The special thing about being invited was that Ehinger Kraftrad was one of the 24 „Invited Builders“ asked by the hosts to show one of their recent builds. And with Uwe Ehinger being the first German ever to be invited, we had to ride in with something above average. That’s when the Speedster came in handy.

Following the style of early 20th century speedway bikes, the very slim Speedster carries a small tank, a 22“ rearwheel with a hypnotic cover, an oiltank housed in the flaky banana seat, a slim 1“ Belt-Drive, and enough other stuff to keep experts and wannabes talking and judging.

But for Uwe Ehinger the fun always starts with the engine. And this one is indeed special: looking like a Harley-Davidson Knucklehead on first glance, the cylinder heads were newly designed with CAD software to fit the 1937 four-cam bottom end of a side valve Harley Davidson U. And that’s only one of the nifty detail.

In the end, the Speedster not only won the „Best Flathead“ Award at Born-Free 7 but brought some more invitations…


Socking good times…

we had once again at the KUSTOM KULTURE FOREVER Show in Herten, Germany at “Zeche Ewald”,  an abandoned cool mine, sorry coal mine. For years, THE show to set the bar for classic Kustom Kars and Krafträder… apropos: we were invited by Stance (now you get the headline, don’t you) to park our 1940 Flathead at their booth, only a few steps away from the 1940 grey Knuckle, which we spotted amongst a swarm of awesome builds on a weekend hotter than a burnout. The perfect setting for beer fueled tech talks between gearheads. And that’s what we’ll come back for this year, at this socking good show.


Wheels, waves, wet…

Everyone thought the Southsiders MC was doing everything right with claiming a June weekend for their Festival of Custom Culture – but then: rain. Lots of.

But it takes more than water to spoil the plans of a determined party crowd. And as we were invited to join the exhibition with two of our bikes, we always had a solid roof above our heads. Hence our 1948 Grasshopper Panhead and the 1940 EL Knucklehead not only kept us dry but also kickstarted a lot of good talks.

Why not take a short ride around the block, check out the tents. Wherever you went, there was constant roaring, the air was vibrating and everyone was relaxed, despite the sheer mass of people looking for the next highlight like the Punk’s Peak Race.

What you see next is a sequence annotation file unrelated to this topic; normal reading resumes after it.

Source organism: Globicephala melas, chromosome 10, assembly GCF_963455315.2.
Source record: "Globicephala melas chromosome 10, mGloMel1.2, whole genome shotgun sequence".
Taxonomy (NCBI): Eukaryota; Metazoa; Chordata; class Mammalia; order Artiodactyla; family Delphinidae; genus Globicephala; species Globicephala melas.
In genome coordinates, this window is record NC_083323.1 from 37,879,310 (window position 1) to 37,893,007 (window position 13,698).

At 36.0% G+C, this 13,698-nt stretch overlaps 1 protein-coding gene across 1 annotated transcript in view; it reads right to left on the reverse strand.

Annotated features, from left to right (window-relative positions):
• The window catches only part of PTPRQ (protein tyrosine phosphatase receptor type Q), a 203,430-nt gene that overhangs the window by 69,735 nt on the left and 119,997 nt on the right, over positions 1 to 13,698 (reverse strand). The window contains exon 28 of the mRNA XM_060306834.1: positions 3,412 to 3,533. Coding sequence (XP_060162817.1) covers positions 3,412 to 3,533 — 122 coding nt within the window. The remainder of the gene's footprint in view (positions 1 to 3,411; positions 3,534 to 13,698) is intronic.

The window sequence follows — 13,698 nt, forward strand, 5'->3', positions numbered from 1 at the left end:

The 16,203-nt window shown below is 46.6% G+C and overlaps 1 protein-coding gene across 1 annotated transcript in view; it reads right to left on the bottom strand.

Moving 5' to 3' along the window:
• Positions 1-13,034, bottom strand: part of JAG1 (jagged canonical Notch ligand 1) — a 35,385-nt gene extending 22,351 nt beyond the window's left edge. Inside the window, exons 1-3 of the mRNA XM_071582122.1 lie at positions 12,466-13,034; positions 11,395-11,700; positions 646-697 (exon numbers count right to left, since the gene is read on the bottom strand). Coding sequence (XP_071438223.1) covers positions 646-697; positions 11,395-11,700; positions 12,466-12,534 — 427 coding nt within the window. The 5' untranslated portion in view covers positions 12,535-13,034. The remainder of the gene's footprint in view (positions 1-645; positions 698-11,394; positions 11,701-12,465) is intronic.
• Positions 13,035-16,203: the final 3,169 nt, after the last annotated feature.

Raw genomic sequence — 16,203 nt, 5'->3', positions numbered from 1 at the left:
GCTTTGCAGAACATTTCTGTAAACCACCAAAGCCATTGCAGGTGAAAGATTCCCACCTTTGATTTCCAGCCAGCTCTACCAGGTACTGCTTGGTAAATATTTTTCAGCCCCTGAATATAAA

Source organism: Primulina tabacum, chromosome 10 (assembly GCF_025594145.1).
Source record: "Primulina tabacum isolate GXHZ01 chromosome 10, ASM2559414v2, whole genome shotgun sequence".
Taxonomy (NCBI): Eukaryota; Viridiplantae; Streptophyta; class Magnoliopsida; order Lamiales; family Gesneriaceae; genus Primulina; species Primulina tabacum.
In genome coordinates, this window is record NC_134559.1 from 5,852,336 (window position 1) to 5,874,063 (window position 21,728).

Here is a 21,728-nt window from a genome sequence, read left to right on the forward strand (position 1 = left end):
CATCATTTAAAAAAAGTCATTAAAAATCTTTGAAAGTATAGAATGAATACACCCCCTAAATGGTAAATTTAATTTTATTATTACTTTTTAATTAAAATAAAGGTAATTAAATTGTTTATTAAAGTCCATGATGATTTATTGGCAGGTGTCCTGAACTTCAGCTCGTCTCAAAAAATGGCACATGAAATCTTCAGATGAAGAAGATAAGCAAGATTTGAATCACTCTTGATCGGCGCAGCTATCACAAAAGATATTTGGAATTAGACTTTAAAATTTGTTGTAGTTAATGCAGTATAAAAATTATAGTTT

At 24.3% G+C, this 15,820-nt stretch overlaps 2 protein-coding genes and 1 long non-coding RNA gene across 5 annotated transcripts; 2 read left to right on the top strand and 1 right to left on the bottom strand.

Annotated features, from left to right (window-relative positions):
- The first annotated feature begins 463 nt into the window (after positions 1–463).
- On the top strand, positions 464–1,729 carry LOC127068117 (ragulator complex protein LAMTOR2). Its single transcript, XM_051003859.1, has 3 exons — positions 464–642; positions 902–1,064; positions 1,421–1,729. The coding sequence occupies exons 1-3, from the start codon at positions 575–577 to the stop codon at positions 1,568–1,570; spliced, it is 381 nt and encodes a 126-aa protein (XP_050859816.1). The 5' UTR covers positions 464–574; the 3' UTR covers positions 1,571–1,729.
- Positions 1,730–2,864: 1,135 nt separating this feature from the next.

Despite the rainy weather, Wheels and Waves turned out to be a big success once again and is already scheduled for 2016 in Biarritz. May the Southsiders MC have another fantastic party that’s as relaxed as this year’s. With a little more sun. This place is too good to be wet.


A grizzly on two wheels.

How could you prepare yourself better for a relaxed sun & fun meet on the beach than riding hundreds of miles through sun, rain, wind and even snow in the Pyrenees. It’s called Grizzly Ride and was organized for 40 people by the Southsiders MC. A nice, fine club and the host of Wheels & Waves – an event that will draw again thousands of visitors and riders to Biarritz in June, to celebrate vintage and artfully customized motorcycles of all styles and makes.

We proudly announce, that we not only were a part of the Grizzly ride but invited to bring 2 bikes to the W&W Show – we just have to roll the dice on which bikes we take. If you want to see what finally made it to the show:  June 11th to 14 th, Biarritz, France.

Photographer @Laurent Nivalle


A weekend on the couch.

Sounds like relaxed hours, but the couch was placed in Bad Salzufflen at “Custombike”, Europes biggest custombike fair. With more than 30.000 visitors you can imagine that some of them dropped in at our booth – hundreds to be precise. But we admit, we had parked some real stoppers in front of our couch, so those flakeystuff- and fat-tire-tired eyes would see: here’s the place to give my tortured retina a rest. The black Flathead from 1940, a ’39 and a ’40 Knucklehead, the ‘Grasshopper’ Panhead and two more Flatheads, the red one from 1939 and our famous Snowracer kickstarted some good conversations and new friendships.

Not to forget the 3 motors we displayed as a reminder, that “Rusty Diamonds” the book on Uwe Ehinger’s trips into motorcycle history  is available now.